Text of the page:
Given recent talk of "Second Amendment remedies" to advance certain political agendas, the kind of bloodthirsty, power-hungry machinations in Shakespeare's "Richard III" don't seem so terribly far removed from our own time.
That point is underlined in the Baltimore Shakespeare Festival's energetic updating of the epic play, where the man who would stop at nothing to be king makes his entrance at what looks like a political rally, camera crews hanging on his every insincere word.
In this version, conceived and directed by Michael Carleton, the dark-suited Richard moves with rapid speed toward the throne — even faster here, given textual trims and some condensing of characters — all the while feigning lack of interest in higher office, like many a politician does today.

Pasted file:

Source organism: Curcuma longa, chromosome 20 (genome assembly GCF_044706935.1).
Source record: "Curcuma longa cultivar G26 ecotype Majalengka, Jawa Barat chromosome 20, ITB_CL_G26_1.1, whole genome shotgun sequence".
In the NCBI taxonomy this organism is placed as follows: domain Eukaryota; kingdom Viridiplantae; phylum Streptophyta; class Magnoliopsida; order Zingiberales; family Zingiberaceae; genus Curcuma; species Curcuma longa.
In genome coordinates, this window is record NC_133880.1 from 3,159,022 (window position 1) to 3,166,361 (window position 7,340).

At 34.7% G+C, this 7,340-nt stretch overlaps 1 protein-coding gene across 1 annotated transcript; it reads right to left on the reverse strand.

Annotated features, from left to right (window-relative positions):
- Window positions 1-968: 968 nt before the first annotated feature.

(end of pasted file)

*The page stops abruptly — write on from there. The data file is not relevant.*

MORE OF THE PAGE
When all is said and murdered, the cost of Richard's quest still appalls. But let's face it: This guy is one of Shakespeare's most entertaining villains. And Seth Reichgott, who suggests a morphing of Rahm Emanuel, Dr. Strangelove and Blackadder, cavorts through the role with an engaging flair. Only a burst of boogieing at the halfway point slips over into Sillyville.
Tony Tsendeas shines as the oily Buckingham. William LeDent neatly captures the calm cruelty of Catesby. For the most part, the other actors, some assuming multiple roles, measure up well. Particularly assured, vibrant efforts come from Susan Rome (Elizabeth), Cherie Weinert (Duchess of York) and Graham Pilato (Hastings).
Carleton puts his players through their paces in taut, occasionally breathless fashion, aided by Angela Dockery's minimal set and nuanced lighting. Video and sound effects, especially effective in the dream sequence and final battle scene, complete this contemporary take on an ageless tragedy.
"Richard III" runs through Dec. 19 at St. Mary's, 3900 Roland Ave. $10 to $25. Call 410-366-8596 or go to baltimoreshakespeare.org.